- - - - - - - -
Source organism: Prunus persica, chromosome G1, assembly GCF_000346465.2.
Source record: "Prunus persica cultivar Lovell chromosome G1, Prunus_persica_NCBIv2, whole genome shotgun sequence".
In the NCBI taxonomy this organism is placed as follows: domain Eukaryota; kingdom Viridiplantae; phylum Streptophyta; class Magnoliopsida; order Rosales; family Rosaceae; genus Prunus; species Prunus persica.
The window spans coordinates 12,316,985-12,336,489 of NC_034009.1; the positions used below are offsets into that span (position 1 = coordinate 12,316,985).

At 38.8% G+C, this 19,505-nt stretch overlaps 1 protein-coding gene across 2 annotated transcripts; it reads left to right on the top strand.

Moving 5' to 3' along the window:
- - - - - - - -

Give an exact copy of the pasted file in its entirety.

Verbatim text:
Source organism: Prunus persica, chromosome G1, assembly GCF_000346465.2.
Source record: "Prunus persica cultivar Lovell chromosome G1, Prunus_persica_NCBIv2, whole genome shotgun sequence".
In the NCBI taxonomy this organism is placed as follows: domain Eukaryota; kingdom Viridiplantae; phylum Streptophyta; class Magnoliopsida; order Rosales; family Rosaceae; genus Prunus; species Prunus persica.
The window spans coordinates 12,316,985-12,336,489 of NC_034009.1; the positions used below are offsets into that span (position 1 = coordinate 12,316,985).

At 38.8% G+C, this 19,505-nt stretch overlaps 1 protein-coding gene across 2 annotated transcripts; it reads left to right on the top strand.

Moving 5' to 3' along the window: